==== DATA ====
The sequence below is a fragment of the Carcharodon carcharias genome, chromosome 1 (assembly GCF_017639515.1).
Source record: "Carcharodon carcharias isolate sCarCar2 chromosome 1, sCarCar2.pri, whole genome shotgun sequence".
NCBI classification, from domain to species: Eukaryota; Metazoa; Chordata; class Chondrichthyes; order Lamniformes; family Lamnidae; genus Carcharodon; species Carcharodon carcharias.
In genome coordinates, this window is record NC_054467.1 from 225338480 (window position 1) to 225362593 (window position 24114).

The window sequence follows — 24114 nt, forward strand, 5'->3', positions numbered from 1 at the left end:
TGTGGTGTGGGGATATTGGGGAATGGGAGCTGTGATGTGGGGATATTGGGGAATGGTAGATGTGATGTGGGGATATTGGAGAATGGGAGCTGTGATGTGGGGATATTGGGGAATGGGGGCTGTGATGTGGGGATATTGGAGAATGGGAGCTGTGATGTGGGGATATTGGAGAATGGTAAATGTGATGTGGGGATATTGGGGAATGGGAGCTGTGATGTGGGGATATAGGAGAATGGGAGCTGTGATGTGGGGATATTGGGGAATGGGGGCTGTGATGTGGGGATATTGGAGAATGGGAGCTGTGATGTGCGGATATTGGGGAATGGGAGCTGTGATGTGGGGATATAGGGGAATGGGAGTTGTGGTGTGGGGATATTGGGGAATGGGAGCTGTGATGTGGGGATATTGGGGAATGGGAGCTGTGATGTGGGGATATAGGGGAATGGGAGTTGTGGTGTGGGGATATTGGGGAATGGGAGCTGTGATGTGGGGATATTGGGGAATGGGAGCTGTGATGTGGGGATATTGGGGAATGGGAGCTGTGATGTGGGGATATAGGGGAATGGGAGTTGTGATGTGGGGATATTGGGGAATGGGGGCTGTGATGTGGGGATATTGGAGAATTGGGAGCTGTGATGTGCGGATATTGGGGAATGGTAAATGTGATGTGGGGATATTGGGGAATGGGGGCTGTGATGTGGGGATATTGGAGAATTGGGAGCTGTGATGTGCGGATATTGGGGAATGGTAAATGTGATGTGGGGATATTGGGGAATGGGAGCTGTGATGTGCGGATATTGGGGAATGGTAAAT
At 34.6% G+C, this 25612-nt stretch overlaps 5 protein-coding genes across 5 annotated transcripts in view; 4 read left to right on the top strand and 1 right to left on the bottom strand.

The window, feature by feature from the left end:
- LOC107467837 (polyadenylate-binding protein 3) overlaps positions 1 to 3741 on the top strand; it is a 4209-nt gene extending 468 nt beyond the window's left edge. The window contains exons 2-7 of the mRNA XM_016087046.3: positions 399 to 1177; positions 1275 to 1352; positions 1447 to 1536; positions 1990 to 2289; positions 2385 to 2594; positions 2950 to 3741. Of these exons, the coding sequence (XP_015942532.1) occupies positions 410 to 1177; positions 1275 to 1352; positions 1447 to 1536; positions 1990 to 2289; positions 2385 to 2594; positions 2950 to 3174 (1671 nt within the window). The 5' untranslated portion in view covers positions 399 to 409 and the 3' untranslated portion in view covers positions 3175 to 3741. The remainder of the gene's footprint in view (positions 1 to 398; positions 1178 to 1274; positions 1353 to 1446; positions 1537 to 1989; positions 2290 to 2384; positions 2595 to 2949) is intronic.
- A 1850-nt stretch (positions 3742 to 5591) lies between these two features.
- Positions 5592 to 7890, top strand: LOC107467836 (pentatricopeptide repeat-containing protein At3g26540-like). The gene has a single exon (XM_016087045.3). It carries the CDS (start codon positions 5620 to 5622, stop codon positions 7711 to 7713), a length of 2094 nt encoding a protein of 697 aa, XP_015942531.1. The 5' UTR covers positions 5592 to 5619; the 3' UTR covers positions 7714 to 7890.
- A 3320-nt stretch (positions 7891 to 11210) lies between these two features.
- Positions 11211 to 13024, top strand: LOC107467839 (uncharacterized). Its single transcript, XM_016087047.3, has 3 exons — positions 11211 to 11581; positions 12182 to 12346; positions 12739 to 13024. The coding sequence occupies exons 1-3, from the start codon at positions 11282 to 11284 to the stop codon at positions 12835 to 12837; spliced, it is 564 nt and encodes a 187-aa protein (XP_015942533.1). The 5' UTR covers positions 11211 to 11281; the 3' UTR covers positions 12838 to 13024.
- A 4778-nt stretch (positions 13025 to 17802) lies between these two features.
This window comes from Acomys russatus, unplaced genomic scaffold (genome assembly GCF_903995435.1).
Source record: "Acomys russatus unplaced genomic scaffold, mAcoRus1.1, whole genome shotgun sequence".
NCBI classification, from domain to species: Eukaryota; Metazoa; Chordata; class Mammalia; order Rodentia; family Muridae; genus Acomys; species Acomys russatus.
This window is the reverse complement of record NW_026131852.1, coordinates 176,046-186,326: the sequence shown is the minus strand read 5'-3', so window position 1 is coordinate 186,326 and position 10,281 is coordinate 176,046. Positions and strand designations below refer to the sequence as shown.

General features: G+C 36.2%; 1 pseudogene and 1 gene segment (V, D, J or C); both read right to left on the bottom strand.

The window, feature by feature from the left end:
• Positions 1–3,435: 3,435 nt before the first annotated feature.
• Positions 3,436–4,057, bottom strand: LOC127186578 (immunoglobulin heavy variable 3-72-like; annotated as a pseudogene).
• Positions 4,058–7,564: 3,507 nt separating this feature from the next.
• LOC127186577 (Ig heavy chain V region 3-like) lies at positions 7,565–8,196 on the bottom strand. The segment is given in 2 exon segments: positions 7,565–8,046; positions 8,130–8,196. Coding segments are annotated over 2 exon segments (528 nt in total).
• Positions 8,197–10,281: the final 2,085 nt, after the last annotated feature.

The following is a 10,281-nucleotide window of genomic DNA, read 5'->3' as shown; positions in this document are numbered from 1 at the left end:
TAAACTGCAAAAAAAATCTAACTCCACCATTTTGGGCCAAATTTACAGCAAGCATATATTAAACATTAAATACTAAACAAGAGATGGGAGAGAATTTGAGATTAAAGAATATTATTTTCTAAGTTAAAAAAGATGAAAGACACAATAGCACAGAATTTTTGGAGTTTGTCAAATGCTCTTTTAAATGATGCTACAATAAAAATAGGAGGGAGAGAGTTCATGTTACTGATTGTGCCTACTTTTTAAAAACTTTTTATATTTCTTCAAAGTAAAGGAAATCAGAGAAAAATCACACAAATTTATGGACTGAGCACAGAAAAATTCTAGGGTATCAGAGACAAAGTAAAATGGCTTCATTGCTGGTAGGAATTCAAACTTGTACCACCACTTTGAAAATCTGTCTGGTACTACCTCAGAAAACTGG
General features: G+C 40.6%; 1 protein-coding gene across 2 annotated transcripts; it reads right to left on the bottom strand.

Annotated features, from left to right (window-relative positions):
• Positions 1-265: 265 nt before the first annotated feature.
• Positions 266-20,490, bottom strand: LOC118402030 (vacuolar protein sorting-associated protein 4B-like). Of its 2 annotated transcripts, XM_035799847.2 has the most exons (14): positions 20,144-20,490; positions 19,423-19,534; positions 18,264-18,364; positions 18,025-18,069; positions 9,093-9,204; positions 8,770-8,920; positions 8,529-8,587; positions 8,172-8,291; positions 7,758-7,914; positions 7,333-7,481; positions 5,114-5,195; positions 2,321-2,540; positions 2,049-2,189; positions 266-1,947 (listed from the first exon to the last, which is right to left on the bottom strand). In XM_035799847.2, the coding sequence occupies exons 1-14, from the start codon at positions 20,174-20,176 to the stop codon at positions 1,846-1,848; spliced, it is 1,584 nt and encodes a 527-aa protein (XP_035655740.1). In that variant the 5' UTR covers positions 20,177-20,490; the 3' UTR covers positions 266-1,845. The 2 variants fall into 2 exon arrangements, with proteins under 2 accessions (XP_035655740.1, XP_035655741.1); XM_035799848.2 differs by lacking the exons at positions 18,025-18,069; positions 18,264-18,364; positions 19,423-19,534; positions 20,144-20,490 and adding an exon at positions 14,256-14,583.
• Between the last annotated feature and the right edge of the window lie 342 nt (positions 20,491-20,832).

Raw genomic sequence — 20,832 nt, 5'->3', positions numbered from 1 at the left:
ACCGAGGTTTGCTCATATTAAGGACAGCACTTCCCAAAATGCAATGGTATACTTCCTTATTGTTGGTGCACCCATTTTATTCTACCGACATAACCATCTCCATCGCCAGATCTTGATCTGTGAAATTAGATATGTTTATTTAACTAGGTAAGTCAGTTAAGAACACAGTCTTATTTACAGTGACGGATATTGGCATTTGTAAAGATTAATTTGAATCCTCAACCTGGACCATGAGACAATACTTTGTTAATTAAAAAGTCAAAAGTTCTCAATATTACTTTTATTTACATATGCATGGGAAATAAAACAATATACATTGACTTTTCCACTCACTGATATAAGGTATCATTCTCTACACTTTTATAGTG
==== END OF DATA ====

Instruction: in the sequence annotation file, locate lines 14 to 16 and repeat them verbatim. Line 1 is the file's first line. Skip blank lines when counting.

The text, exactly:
- A 4778-nt stretch (positions 13025 to 17802) lies between these two features.
This window comes from Acomys russatus, unplaced genomic scaffold (genome assembly GCF_903995435.1).
Source record: "Acomys russatus unplaced genomic scaffold, mAcoRus1.1, whole genome shotgun sequence".